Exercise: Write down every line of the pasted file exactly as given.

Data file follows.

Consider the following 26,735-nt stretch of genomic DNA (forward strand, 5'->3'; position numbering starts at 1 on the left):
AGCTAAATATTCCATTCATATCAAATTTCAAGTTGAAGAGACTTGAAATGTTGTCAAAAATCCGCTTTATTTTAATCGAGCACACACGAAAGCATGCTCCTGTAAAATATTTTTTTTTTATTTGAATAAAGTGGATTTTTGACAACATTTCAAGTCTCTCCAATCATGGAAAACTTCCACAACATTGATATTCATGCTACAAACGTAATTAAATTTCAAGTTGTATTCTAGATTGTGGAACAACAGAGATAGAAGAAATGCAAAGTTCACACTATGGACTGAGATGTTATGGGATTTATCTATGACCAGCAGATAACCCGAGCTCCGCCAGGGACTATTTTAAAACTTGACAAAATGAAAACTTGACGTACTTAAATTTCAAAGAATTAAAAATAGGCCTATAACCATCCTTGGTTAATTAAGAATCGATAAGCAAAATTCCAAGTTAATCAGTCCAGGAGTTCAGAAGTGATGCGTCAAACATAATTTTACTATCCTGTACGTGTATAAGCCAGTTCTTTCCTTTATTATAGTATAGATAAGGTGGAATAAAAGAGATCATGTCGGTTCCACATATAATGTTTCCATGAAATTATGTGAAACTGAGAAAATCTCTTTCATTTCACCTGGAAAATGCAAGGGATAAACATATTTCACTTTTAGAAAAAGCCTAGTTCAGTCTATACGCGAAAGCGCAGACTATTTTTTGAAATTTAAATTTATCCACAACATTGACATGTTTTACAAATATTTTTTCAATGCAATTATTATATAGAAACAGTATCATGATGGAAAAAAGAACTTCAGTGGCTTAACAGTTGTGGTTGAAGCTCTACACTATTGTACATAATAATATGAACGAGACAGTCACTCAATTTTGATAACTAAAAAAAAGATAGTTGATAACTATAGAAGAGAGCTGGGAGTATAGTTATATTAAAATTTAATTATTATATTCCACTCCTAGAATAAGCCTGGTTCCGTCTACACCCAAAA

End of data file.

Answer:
Consider the following 26,735-nt stretch of genomic DNA (forward strand, 5'->3'; position numbering starts at 1 on the left):
AGCTAAATATTCCATTCATATCAAATTTCAAGTTGAAGAGACTTGAAATGTTGTCAAAAATCCGCTTTATTTTAATCGAGCACACACGAAAGCATGCTCCTGTAAAATATTTTTTTTTTATTTGAATAAAGTGGATTTTTGACAACATTTCAAGTCTCTCCAATCATGGAAAACTTCCACAACATTGATATTCATGCTACAAACGTAATTAAATTTCAAGTTGTATTCTAGATTGTGGAACAACAGAGATAGAAGAAATGCAAAGTTCACACTATGGACTGAGATGTTATGGGATTTATCTATGACCAGCAGATAACCCGAGCTCCGCCAGGGACTATTTTAAAACTTGACAAAATGAAAACTTGACGTACTTAAATTTCAAAGAATTAAAAATAGGCCTATAACCATCCTTGGTTAATTAAGAATCGATAAGCAAAATTCCAAGTTAATCAGTCCAGGAGTTCAGAAGTGATGCGTCAAACATAATTTTACTATCCTGTACGTGTATAAGCCAGTTCTTTCCTTTATTATAGTATAGATAAGGTGGAATAAAAGAGATCATGTCGGTTCCACATATAATGTTTCCATGAAATTATGTGAAACTGAGAAAATCTCTTTCATTTCACCTGGAAAATGCAAGGGATAAACATATTTCACTTTTAGAAAAAGCCTAGTTCAGTCTATACGCGAAAGCGCAGACTATTTTTTGAAATTTAAATTTATCCACAACATTGACATGTTTTACAAATATTTTTTCAATGCAATTATTATATAGAAACAGTATCATGATGGAAAAAAGAACTTCAGTGGCTTAACAGTTGTGGTTGAAGCTCTACACTATTGTACATAATAATATGAACGAGACAGTCACTCAATTTTGATAACTAAAAAAAAGATAGTTGATAACTATAGAAGAGAGCTGGGAGTATAGTTATATTAAAATTTAATTATTATATTCCACTCCTAGAATAAGCCTGGTTCCGTCTACACCCAAAA